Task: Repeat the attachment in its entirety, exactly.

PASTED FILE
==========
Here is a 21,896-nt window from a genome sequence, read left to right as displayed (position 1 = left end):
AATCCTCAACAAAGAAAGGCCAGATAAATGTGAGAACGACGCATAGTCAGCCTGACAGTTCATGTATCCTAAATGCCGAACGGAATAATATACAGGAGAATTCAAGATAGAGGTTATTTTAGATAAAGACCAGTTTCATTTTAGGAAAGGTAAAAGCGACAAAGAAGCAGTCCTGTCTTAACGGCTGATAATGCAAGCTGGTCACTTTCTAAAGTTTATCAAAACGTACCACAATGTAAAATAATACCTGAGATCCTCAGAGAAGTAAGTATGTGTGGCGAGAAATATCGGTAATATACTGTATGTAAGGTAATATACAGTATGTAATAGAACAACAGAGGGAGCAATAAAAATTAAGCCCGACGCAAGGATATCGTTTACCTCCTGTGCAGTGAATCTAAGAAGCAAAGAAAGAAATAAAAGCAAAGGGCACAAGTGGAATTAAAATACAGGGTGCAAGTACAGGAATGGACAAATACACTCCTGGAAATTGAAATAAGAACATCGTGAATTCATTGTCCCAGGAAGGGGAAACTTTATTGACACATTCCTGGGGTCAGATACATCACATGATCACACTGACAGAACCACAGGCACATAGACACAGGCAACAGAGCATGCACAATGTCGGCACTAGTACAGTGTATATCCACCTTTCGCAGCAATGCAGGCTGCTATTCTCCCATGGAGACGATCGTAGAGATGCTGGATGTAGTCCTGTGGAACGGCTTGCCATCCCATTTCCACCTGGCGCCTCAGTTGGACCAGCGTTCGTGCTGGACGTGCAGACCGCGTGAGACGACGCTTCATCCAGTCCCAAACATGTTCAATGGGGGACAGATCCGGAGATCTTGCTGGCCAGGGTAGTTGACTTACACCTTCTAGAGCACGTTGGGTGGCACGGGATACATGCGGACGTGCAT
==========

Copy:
Here is a 21,896-nt window from a genome sequence, read left to right as displayed (position 1 = left end):
AATCCTCAACAAAGAAAGGCCAGATAAATGTGAGAACGACGCATAGTCAGCCTGACAGTTCATGTATCCTAAATGCCGAACGGAATAATATACAGGAGAATTCAAGATAGAGGTTATTTTAGATAAAGACCAGTTTCATTTTAGGAAAGGTAAAAGCGACAAAGAAGCAGTCCTGTCTTAACGGCTGATAATGCAAGCTGGTCACTTTCTAAAGTTTATCAAAACGTACCACAATGTAAAATAATACCTGAGATCCTCAGAGAAGTAAGTATGTGTGGCGAGAAATATCGGTAATATACTGTATGTAAGGTAATATACAGTATGTAATAGAACAACAGAGGGAGCAATAAAAATTAAGCCCGACGCAAGGATATCGTTTACCTCCTGTGCAGTGAATCTAAGAAGCAAAGAAAGAAATAAAAGCAAAGGGCACAAGTGGAATTAAAATACAGGGTGCAAGTACAGGAATGGACAAATACACTCCTGGAAATTGAAATAAGAACATCGTGAATTCATTGTCCCAGGAAGGGGAAACTTTATTGACACATTCCTGGGGTCAGATACATCACATGATCACACTGACAGAACCACAGGCACATAGACACAGGCAACAGAGCATGCACAATGTCGGCACTAGTACAGTGTATATCCACCTTTCGCAGCAATGCAGGCTGCTATTCTCCCATGGAGACGATCGTAGAGATGCTGGATGTAGTCCTGTGGAACGGCTTGCCATCCCATTTCCACCTGGCGCCTCAGTTGGACCAGCGTTCGTGCTGGACGTGCAGACCGCGTGAGACGACGCTTCATCCAGTCCCAAACATGTTCAATGGGGGACAGATCCGGAGATCTTGCTGGCCAGGGTAGTTGACTTACACCTTCTAGAGCACGTTGGGTGGCACGGGATACATGCGGACGTGCAT